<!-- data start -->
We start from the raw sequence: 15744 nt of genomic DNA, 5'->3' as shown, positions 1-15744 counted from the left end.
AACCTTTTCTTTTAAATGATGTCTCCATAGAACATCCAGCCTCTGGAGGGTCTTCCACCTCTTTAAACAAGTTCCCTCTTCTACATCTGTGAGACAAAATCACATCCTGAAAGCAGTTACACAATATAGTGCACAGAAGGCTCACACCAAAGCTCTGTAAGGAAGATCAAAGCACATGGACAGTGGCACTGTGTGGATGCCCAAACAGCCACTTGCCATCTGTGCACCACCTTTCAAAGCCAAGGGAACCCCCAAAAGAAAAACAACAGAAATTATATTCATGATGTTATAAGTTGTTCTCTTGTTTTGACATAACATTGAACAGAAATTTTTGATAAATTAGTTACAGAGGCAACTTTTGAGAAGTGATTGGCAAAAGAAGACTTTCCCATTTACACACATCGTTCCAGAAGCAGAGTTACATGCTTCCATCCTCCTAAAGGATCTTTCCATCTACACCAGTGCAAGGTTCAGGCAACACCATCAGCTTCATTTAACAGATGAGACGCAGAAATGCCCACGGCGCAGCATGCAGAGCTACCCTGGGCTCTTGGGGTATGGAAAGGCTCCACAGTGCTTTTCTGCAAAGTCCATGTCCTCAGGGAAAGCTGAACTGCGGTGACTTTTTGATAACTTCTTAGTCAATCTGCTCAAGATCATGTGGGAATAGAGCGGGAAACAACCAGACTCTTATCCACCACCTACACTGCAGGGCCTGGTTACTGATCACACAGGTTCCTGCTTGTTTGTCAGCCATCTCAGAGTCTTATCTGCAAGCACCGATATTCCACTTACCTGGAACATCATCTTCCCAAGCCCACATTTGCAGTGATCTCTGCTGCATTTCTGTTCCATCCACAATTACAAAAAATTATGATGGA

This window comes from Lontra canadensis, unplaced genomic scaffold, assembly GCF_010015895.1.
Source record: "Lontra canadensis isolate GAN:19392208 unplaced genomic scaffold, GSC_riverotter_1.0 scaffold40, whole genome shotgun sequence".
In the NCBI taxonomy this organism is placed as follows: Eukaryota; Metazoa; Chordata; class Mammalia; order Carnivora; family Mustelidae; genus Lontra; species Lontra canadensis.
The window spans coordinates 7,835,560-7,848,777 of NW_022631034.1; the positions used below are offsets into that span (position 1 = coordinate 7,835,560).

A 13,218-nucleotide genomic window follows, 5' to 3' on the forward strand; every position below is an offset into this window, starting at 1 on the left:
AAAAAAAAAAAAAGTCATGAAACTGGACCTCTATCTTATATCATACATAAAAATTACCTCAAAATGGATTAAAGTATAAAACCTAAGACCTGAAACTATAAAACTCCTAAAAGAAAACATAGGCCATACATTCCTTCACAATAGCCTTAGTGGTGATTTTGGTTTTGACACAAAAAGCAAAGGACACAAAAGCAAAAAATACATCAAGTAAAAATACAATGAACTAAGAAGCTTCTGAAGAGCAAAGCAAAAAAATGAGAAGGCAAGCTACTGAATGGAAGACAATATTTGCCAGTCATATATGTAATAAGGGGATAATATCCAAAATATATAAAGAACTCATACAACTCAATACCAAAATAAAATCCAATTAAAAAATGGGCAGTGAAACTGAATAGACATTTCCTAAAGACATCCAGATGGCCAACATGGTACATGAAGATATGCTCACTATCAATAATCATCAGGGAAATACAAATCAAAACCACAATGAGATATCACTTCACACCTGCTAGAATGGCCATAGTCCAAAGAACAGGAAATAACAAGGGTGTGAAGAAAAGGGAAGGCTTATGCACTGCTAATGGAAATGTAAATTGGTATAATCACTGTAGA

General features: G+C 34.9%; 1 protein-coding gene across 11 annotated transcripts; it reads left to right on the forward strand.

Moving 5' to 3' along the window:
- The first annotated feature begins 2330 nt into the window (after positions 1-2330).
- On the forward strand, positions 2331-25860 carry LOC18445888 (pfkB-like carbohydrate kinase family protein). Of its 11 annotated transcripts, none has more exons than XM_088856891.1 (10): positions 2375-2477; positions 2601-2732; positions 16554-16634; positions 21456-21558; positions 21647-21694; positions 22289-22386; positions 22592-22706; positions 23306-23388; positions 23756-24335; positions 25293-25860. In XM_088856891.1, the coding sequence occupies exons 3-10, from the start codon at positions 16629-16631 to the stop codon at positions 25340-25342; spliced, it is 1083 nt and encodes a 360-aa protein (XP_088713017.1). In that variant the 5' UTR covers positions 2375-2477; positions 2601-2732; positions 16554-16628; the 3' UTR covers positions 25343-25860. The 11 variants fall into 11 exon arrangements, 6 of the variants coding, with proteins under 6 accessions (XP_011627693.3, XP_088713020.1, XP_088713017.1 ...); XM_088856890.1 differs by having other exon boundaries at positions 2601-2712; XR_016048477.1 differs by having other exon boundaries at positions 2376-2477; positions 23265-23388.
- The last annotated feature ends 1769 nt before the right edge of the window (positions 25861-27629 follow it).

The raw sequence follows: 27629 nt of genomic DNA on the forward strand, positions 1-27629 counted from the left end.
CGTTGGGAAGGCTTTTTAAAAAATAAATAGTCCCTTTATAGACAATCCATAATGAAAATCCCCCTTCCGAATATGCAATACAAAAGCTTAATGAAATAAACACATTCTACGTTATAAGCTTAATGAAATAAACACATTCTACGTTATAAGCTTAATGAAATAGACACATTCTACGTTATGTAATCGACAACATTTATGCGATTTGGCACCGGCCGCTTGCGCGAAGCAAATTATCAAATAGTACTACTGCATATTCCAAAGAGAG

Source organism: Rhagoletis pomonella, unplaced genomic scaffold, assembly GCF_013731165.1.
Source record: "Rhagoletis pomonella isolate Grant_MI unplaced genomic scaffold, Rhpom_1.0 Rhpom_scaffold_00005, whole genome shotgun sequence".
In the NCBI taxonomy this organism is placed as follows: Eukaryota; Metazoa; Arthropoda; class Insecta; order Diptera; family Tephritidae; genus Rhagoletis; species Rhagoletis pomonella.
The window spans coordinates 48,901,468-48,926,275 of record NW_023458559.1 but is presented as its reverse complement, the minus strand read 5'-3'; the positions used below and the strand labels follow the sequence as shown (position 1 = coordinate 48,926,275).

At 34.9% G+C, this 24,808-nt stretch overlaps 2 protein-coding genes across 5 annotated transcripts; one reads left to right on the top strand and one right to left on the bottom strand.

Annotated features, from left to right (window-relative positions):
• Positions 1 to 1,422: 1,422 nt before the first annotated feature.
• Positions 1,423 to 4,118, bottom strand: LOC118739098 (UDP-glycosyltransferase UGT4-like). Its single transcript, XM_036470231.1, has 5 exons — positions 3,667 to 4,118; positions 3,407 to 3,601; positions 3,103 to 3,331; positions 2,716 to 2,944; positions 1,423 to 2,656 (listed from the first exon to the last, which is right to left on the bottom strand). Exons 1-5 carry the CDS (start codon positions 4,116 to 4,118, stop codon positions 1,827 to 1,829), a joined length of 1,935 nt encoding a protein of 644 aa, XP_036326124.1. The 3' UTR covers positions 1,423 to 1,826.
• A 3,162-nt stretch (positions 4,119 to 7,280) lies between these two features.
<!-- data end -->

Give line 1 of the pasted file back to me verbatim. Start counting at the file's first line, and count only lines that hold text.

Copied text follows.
We start from the raw sequence: 15744 nt of genomic DNA, 5'->3' as shown, positions 1-15744 counted from the left end.